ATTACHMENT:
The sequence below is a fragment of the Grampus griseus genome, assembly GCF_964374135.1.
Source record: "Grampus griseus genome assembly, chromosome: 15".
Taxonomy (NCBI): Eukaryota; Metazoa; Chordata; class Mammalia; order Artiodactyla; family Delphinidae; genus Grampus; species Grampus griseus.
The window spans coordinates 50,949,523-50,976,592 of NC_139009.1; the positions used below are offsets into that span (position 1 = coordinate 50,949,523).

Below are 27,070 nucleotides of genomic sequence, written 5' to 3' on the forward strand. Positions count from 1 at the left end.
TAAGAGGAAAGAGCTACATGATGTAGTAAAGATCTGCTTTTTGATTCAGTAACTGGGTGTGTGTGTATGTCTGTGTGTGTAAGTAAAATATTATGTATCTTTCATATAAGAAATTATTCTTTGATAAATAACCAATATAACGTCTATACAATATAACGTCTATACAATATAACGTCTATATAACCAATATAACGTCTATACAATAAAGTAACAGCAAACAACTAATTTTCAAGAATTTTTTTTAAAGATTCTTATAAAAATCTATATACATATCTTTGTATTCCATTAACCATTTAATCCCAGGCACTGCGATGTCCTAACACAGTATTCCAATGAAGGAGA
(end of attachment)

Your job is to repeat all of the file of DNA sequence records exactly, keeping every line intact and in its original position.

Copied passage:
The sequence below is a fragment of the Grampus griseus genome, assembly GCF_964374135.1.
Source record: "Grampus griseus genome assembly, chromosome: 15".
Taxonomy (NCBI): Eukaryota; Metazoa; Chordata; class Mammalia; order Artiodactyla; family Delphinidae; genus Grampus; species Grampus griseus.
The window spans coordinates 50,949,523-50,976,592 of NC_139009.1; the positions used below are offsets into that span (position 1 = coordinate 50,949,523).

Below are 27,070 nucleotides of genomic sequence, written 5' to 3' on the forward strand. Positions count from 1 at the left end.
TAAGAGGAAAGAGCTACATGATGTAGTAAAGATCTGCTTTTTGATTCAGTAACTGGGTGTGTGTGTATGTCTGTGTGTGTAAGTAAAATATTATGTATCTTTCATATAAGAAATTATTCTTTGATAAATAACCAATATAACGTCTATACAATATAACGTCTATACAATATAACGTCTATATAACCAATATAACGTCTATACAATAAAGTAACAGCAAACAACTAATTTTCAAGAATTTTTTTTAAAGATTCTTATAAAAATCTATATACATATCTTTGTATTCCATTAACCATTTAATCCCAGGCACTGCGATGTCCTAACACAGTATTCCAATGAAGGAGA